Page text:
@grantmgordon drew my attention to this quote from Lisa Shannon, who's been engaged in helping Congolese rape victims ever since she saw an Oprah episode about it:
It's not my job to measure the results. It's my job, as it is anyone's job, to show up.Sorry, Lisa Shannon, but you're wrong about that. Of course it's your job to measure the results of your advocacy and activities. When you decide to become the public face of a major awareness and fund raising effort, you have a responsibility to ensure to your donors that:
- Their money is being spent on what you say it's being spent on.
- Their donations go to programs that have a proven record of helping women recover from rape, gain economic self-sufficiency, find housing, and address any of the other myriad of problems Congolese rape survivors face.
- That you won't simply "show up," but rather will take effective action, the results of which are tangible and measurable.
It's also unfortunate because it's not that difficult to evaluate program effectiveness. There are well-established mechanisms for doing so. In fact, I'm sure that Women for Women International, the organization to which Shannon directs her efforts, does regular internal evaluations. They're a highly reputable organization that does a lot of good, and I'm not the least bit critical of their efforts.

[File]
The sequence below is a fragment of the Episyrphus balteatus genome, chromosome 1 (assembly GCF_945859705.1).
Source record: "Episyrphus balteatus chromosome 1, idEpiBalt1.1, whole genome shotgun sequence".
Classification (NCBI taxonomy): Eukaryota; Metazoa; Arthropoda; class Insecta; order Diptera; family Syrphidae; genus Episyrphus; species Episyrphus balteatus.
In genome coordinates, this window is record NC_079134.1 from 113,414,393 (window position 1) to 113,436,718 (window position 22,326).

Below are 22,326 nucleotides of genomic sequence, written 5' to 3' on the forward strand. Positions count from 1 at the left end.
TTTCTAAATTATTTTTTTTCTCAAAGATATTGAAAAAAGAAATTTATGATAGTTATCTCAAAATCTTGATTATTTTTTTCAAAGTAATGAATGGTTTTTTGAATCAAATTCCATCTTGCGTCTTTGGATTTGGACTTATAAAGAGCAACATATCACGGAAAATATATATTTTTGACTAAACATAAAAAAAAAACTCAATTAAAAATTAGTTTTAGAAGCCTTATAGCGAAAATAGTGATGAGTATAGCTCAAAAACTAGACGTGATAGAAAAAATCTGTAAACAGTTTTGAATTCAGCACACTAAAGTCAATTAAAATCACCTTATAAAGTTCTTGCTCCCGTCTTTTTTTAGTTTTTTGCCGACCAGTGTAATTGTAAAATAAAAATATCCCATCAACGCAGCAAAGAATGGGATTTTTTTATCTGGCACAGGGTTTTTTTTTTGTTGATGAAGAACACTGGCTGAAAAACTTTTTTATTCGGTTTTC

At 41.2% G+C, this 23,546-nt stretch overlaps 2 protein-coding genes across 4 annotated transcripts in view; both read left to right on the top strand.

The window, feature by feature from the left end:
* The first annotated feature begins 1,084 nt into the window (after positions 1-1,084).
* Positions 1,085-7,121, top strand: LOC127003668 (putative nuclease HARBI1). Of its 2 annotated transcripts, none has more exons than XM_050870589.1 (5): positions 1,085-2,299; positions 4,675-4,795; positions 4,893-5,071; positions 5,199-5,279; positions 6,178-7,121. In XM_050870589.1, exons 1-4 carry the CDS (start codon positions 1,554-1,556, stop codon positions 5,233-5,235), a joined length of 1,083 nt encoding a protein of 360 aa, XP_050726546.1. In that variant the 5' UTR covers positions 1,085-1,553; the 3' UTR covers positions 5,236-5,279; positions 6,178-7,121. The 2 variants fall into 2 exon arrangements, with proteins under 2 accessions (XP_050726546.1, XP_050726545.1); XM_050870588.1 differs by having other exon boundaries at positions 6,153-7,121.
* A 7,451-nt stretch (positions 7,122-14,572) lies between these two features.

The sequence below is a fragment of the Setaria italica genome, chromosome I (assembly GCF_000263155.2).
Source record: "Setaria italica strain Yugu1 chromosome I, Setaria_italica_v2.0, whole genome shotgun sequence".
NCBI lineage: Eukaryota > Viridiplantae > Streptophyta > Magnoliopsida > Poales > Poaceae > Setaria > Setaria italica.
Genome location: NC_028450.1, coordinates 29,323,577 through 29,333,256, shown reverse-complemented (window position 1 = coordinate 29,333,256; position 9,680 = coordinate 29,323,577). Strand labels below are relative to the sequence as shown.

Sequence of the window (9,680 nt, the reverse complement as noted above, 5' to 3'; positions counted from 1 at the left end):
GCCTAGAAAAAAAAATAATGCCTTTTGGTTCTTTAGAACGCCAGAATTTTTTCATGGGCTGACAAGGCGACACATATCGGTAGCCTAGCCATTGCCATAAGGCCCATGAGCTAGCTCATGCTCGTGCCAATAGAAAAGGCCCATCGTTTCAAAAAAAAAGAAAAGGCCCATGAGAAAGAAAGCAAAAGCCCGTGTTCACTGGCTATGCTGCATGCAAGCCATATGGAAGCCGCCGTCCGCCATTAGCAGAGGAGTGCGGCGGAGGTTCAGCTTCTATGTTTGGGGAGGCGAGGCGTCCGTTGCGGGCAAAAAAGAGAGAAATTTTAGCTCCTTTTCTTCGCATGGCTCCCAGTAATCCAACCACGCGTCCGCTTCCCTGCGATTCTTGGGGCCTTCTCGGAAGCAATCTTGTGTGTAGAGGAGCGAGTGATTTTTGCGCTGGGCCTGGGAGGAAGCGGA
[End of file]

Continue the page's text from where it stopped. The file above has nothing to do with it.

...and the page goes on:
What I am critical of, however, is the attitude that just "showing up" is a sufficient condition for effective advocacy. It's not. Advocates must take responsibility for ensuring that the means to address problems for which they advocate are, in fact, effective. To do otherwise is not only irresponsible; it means that advocates risk doing more harm than good.